THE PHILADELPHIA LABOR GROUP AT OFFIT KURMAN
ABOUT NEIL A. MORRIS
firstname.lastname@example.org | 267.338.1383 Neil Morris has passionately represented employers for the last 25 years. Mr. Morris specializes in the areas of labor and employment, municipal labor law, employment discrimination, defamation and business litigation. Mr. Morris has served as Special/Labor Counsel for more than 35 Pennsylvania Townships and Boroughs, the County of Bucks and many private employers. He is often brought into municipalities to handle “crisis” situations involving employees and/or management.
ABOUT GABRIEL CELII
email@example.com | 267.338.1361 Mr. Celii devotes his practice to representing businesses and municipal entities navigating labor and employment disputes ranging from wage and hour litigation and work place discrimination defense to labor negotiations and the resolution of grievances. During his representation of Philadelphia-area Townships and Counties, he has successfully defended claims brought against public officials and advised municipalities on the drafting of local ordinances, such as Police Pension DROP amendments. You can connect with Offit Kurman via Facebook, Twitter, Google+, YouTube, and LinkedIn.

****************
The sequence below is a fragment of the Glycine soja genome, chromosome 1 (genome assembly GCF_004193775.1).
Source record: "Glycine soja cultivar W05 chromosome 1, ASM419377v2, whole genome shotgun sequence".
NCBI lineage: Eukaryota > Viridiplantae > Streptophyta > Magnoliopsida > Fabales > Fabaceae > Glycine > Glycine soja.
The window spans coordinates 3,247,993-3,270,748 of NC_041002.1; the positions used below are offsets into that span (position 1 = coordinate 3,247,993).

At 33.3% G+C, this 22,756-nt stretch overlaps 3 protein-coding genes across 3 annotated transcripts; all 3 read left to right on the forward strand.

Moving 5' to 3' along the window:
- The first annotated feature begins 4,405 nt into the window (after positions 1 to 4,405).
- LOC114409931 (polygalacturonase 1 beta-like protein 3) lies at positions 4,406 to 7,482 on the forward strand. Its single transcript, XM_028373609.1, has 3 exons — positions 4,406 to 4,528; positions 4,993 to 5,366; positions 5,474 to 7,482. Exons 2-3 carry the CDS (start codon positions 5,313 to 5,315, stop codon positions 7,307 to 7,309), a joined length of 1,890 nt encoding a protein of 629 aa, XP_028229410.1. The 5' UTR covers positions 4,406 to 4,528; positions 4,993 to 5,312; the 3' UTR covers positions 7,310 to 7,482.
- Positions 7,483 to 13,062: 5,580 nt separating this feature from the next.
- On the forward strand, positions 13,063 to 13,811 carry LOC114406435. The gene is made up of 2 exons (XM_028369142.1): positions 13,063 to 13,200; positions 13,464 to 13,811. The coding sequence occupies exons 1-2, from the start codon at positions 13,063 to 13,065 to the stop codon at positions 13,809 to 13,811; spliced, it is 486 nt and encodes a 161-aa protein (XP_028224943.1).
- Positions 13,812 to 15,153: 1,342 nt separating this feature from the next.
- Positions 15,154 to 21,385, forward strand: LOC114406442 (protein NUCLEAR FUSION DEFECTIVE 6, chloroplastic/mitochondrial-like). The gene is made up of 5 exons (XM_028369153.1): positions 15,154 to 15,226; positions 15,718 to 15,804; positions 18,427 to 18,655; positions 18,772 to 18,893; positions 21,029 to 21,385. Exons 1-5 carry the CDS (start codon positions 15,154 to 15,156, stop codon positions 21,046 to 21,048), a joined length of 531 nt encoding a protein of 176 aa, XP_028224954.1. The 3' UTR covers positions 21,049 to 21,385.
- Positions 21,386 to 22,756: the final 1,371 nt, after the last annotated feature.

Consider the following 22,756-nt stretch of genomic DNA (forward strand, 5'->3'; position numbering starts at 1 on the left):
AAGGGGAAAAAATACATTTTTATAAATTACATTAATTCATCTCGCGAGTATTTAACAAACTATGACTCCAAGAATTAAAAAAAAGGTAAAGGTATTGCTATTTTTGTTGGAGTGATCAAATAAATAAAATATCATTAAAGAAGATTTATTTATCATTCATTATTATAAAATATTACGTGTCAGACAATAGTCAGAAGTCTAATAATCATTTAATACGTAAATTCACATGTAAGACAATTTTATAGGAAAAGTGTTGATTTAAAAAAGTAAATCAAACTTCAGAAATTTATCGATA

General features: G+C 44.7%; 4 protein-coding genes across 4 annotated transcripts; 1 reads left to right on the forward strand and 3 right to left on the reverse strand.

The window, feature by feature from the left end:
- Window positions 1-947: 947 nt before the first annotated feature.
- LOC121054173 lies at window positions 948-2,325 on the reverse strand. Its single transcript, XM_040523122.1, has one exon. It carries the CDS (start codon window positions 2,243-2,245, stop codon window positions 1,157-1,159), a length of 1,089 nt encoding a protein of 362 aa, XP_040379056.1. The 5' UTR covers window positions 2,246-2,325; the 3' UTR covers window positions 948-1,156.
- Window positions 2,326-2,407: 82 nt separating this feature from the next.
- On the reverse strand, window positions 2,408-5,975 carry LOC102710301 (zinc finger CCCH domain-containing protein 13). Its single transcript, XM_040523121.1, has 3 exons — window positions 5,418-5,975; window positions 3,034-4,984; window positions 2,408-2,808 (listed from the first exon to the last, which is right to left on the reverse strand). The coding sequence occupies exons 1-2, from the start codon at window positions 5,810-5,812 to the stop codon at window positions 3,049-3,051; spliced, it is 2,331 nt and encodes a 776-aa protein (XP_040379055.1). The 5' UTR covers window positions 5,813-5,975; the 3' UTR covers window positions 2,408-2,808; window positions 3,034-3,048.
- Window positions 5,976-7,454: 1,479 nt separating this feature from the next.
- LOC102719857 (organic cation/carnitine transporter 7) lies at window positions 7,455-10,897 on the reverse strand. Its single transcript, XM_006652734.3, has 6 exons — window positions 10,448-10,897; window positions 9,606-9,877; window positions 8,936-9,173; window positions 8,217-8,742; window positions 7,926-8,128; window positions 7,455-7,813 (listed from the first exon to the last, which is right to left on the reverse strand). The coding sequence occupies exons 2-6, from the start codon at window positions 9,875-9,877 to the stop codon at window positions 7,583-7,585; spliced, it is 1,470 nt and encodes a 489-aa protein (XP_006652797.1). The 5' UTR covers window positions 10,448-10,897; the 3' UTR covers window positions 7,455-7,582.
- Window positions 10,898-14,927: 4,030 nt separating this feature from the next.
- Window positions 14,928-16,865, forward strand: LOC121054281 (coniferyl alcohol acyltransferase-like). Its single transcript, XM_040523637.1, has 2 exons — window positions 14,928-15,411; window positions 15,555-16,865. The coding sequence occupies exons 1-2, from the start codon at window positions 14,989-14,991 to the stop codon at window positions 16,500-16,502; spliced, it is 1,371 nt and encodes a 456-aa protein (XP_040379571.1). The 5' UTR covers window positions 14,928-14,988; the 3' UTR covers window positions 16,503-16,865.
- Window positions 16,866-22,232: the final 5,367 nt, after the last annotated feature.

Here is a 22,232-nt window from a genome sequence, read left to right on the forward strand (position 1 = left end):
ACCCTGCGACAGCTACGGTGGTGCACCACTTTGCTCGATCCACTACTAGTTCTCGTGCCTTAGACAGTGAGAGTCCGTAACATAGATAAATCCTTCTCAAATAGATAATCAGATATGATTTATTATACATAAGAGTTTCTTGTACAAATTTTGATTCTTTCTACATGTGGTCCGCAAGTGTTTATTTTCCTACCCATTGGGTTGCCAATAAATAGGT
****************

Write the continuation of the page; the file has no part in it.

WASHINGTON | BALTIMORE | FREDERICK | PHILADELPHIA | WILMINGTON | VIRGINIA | NEW YORK